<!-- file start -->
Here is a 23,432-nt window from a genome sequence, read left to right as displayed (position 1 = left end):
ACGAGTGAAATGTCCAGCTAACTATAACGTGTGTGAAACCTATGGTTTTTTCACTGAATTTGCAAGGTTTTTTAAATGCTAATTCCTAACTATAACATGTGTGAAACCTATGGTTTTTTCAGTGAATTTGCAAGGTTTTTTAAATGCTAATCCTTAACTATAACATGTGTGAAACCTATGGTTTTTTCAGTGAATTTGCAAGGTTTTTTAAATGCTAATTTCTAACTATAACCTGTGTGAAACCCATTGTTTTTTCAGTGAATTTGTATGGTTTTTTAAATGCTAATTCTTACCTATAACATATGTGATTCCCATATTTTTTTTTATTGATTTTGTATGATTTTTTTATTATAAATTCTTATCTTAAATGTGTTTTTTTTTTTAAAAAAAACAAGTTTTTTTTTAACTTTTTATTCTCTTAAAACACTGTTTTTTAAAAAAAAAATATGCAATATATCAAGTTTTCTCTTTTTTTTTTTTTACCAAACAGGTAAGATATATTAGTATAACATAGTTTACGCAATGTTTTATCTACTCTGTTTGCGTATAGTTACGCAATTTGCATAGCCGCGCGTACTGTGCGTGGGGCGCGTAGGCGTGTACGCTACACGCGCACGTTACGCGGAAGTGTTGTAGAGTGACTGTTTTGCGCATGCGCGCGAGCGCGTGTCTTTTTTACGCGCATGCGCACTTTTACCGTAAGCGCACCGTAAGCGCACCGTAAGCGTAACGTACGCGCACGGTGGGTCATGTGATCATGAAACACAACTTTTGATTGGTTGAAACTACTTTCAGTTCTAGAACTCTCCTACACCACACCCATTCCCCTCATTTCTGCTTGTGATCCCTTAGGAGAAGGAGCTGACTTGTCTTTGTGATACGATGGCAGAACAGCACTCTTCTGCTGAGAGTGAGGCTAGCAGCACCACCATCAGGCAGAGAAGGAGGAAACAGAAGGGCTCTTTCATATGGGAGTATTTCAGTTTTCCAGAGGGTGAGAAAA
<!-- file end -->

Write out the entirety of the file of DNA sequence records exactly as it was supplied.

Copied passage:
Here is a 23,432-nt window from a genome sequence, read left to right as displayed (position 1 = left end):
ACGAGTGAAATGTCCAGCTAACTATAACGTGTGTGAAACCTATGGTTTTTTCACTGAATTTGCAAGGTTTTTTAAATGCTAATTCCTAACTATAACATGTGTGAAACCTATGGTTTTTTCAGTGAATTTGCAAGGTTTTTTAAATGCTAATCCTTAACTATAACATGTGTGAAACCTATGGTTTTTTCAGTGAATTTGCAAGGTTTTTTAAATGCTAATTTCTAACTATAACCTGTGTGAAACCCATTGTTTTTTCAGTGAATTTGTATGGTTTTTTAAATGCTAATTCTTACCTATAACATATGTGATTCCCATATTTTTTTTTATTGATTTTGTATGATTTTTTTATTATAAATTCTTATCTTAAATGTGTTTTTTTTTTTAAAAAAAACAAGTTTTTTTTTAACTTTTTATTCTCTTAAAACACTGTTTTTTAAAAAAAAAATATGCAATATATCAAGTTTTCTCTTTTTTTTTTTTTACCAAACAGGTAAGATATATTAGTATAACATAGTTTACGCAATGTTTTATCTACTCTGTTTGCGTATAGTTACGCAATTTGCATAGCCGCGCGTACTGTGCGTGGGGCGCGTAGGCGTGTACGCTACACGCGCACGTTACGCGGAAGTGTTGTAGAGTGACTGTTTTGCGCATGCGCGCGAGCGCGTGTCTTTTTTACGCGCATGCGCACTTTTACCGTAAGCGCACCGTAAGCGCACCGTAAGCGTAACGTACGCGCACGGTGGGTCATGTGATCATGAAACACAACTTTTGATTGGTTGAAACTACTTTCAGTTCTAGAACTCTCCTACACCACACCCATTCCCCTCATTTCTGCTTGTGATCCCTTAGGAGAAGGAGCTGACTTGTCTTTGTGATACGATGGCAGAACAGCACTCTTCTGCTGAGAGTGAGGCTAGCAGCACCACCATCAGGCAGAGAAGGAGGAAACAGAAGGGCTCTTTCATATGGGAGTATTTCAGTTTTCCAGAGGGTGAGAAAA